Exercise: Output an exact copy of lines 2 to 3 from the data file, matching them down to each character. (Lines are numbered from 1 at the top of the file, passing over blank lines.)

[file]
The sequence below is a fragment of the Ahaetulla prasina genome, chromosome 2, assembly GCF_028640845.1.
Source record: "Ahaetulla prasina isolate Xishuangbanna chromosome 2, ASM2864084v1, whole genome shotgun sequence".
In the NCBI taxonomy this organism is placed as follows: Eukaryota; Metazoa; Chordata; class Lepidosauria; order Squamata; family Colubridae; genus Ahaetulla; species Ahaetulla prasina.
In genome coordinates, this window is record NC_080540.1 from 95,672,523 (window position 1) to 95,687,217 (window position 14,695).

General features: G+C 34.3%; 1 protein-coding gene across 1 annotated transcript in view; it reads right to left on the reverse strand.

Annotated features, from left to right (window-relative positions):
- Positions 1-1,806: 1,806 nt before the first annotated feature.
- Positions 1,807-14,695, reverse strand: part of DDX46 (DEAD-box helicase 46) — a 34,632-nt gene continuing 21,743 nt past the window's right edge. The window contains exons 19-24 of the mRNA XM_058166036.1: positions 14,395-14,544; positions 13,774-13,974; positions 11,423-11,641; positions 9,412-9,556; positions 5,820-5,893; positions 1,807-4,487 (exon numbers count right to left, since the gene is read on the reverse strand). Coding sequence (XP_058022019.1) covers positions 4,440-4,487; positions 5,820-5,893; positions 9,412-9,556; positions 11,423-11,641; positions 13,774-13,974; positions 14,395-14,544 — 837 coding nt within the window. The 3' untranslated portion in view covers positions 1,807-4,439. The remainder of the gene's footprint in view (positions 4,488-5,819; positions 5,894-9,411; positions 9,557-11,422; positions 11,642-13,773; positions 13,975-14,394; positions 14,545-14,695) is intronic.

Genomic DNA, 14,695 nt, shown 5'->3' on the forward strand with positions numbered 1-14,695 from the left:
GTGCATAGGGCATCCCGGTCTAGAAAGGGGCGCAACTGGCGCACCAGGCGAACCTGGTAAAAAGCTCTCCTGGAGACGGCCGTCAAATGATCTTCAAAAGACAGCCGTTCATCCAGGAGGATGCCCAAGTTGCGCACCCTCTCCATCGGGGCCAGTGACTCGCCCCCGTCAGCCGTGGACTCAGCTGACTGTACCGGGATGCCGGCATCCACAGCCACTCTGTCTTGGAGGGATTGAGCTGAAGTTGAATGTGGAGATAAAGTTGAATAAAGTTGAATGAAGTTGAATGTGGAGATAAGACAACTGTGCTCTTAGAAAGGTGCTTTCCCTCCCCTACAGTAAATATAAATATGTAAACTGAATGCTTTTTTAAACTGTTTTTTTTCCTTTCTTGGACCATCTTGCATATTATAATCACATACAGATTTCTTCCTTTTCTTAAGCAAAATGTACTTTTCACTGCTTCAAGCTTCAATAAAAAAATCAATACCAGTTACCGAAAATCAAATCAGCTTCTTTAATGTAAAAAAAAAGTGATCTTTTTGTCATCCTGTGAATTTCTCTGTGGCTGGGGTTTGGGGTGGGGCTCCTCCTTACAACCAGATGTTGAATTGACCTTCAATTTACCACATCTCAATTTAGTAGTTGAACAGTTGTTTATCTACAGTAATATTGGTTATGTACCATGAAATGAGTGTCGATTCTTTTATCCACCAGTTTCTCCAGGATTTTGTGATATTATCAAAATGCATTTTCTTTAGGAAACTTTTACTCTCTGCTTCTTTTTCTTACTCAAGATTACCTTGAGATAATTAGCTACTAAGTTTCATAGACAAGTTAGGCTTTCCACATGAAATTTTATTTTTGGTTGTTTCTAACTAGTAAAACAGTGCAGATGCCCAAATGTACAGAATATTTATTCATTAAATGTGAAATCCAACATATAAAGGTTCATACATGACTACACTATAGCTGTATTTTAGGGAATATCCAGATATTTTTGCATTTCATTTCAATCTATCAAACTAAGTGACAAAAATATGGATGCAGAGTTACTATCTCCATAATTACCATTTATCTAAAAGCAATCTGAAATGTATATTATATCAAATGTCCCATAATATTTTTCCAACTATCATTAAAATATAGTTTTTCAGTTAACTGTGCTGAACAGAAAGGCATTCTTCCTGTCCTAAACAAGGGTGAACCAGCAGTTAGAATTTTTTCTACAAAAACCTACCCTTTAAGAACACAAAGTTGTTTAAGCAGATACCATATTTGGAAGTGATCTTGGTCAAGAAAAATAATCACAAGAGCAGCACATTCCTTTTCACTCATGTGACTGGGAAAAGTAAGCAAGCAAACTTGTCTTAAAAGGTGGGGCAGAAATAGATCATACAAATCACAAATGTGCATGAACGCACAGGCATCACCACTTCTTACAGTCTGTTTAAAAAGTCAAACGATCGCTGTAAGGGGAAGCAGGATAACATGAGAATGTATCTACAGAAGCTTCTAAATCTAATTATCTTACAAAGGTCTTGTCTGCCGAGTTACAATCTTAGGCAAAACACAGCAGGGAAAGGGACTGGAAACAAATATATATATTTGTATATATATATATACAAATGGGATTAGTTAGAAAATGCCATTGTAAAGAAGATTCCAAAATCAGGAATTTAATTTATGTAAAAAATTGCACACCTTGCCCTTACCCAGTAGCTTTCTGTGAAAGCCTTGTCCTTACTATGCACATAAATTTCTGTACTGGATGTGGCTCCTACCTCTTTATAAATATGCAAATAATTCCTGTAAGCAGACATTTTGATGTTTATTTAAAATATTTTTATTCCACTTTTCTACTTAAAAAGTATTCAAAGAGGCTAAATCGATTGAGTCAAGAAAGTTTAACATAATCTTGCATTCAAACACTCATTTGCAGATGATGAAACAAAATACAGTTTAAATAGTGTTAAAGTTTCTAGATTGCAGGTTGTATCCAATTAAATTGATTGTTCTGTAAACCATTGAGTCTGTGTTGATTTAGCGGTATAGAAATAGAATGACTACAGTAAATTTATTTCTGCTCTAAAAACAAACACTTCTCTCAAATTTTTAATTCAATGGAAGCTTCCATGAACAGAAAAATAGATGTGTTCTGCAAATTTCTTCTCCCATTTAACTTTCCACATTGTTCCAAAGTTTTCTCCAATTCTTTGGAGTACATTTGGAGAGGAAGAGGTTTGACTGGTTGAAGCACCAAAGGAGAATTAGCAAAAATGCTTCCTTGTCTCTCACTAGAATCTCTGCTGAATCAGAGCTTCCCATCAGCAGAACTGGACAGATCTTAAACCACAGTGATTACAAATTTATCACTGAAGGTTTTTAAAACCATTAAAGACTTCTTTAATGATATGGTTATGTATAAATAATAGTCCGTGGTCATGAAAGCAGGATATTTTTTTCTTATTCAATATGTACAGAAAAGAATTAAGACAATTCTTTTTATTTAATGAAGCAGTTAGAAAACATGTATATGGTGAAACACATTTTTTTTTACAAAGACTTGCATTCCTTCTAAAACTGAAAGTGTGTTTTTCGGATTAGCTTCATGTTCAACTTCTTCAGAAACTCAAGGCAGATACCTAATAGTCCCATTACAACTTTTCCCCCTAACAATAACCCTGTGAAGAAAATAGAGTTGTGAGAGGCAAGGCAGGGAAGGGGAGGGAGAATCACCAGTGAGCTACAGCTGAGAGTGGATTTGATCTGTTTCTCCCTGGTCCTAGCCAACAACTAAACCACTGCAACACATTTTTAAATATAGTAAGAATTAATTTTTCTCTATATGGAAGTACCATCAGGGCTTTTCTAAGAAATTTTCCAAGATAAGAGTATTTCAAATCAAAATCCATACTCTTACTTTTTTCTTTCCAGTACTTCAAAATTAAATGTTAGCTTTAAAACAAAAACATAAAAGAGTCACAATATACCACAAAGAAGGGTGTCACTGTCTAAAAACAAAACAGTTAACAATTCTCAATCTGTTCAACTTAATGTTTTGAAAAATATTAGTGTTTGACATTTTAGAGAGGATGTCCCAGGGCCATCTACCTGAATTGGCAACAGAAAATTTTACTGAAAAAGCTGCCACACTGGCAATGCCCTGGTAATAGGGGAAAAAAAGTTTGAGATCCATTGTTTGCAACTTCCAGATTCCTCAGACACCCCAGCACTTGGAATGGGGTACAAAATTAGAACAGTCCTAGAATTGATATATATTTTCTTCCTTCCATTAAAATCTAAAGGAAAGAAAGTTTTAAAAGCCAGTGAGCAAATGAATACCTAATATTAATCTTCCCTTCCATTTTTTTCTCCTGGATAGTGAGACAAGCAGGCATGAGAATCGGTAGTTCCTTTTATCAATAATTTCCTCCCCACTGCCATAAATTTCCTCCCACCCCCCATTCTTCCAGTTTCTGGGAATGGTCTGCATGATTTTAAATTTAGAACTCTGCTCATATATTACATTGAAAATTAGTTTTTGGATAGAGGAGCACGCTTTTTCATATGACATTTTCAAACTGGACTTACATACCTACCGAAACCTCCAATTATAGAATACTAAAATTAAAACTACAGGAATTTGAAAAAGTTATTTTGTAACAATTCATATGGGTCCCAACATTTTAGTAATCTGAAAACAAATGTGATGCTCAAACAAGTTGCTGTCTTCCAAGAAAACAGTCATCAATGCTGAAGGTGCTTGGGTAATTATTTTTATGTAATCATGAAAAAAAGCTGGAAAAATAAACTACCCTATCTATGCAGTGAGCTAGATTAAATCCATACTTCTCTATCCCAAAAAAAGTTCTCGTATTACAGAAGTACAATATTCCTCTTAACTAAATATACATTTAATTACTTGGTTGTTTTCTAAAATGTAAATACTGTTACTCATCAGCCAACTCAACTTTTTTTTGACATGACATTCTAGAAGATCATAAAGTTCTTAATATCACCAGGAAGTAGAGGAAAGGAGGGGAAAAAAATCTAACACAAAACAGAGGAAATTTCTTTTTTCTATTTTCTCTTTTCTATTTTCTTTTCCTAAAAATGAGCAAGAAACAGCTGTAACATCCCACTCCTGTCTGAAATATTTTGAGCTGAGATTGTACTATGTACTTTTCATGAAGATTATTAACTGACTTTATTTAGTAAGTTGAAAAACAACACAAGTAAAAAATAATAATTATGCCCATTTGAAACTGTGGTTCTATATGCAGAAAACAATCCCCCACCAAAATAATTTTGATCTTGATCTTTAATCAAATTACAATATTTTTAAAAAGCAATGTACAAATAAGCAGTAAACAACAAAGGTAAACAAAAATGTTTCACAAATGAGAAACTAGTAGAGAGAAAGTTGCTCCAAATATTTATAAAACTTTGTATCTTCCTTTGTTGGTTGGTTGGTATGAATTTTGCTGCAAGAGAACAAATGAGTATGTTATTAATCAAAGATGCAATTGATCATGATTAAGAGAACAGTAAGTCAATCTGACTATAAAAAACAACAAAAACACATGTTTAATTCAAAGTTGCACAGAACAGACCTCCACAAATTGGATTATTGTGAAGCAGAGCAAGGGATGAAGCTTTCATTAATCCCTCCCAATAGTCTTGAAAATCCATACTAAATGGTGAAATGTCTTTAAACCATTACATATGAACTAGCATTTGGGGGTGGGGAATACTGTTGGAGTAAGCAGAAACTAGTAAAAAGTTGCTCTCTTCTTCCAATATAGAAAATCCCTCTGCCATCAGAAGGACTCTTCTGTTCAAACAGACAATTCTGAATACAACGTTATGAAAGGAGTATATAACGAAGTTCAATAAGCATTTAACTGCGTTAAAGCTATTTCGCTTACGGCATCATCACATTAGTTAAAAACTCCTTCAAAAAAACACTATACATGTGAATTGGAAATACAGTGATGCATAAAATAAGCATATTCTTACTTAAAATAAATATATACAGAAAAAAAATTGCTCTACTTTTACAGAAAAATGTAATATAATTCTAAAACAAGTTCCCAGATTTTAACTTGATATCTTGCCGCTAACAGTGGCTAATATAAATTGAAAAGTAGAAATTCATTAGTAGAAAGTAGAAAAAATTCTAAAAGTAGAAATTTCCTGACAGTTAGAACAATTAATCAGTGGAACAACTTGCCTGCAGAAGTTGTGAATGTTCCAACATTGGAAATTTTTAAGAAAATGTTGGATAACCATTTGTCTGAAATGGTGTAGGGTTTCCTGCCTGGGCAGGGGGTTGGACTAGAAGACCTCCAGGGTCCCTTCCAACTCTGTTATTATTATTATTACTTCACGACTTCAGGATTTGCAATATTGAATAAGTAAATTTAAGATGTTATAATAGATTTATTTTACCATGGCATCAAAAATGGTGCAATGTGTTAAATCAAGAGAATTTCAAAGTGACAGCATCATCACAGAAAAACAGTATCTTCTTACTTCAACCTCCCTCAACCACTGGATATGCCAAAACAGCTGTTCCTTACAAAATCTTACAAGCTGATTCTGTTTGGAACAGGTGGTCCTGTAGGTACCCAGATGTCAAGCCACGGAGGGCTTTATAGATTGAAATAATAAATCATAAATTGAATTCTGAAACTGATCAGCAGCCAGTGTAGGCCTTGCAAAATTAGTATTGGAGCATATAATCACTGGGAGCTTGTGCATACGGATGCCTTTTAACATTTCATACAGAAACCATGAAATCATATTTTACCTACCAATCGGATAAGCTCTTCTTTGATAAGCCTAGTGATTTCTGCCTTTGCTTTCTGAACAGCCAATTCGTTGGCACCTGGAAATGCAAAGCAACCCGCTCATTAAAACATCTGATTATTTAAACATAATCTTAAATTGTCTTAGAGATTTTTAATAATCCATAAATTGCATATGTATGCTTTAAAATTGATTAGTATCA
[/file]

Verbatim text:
Source record: "Ahaetulla prasina isolate Xishuangbanna chromosome 2, ASM2864084v1, whole genome shotgun sequence".
In the NCBI taxonomy this organism is placed as follows: Eukaryota; Metazoa; Chordata; class Lepidosauria; order Squamata; family Colubridae; genus Ahaetulla; species Ahaetulla prasina.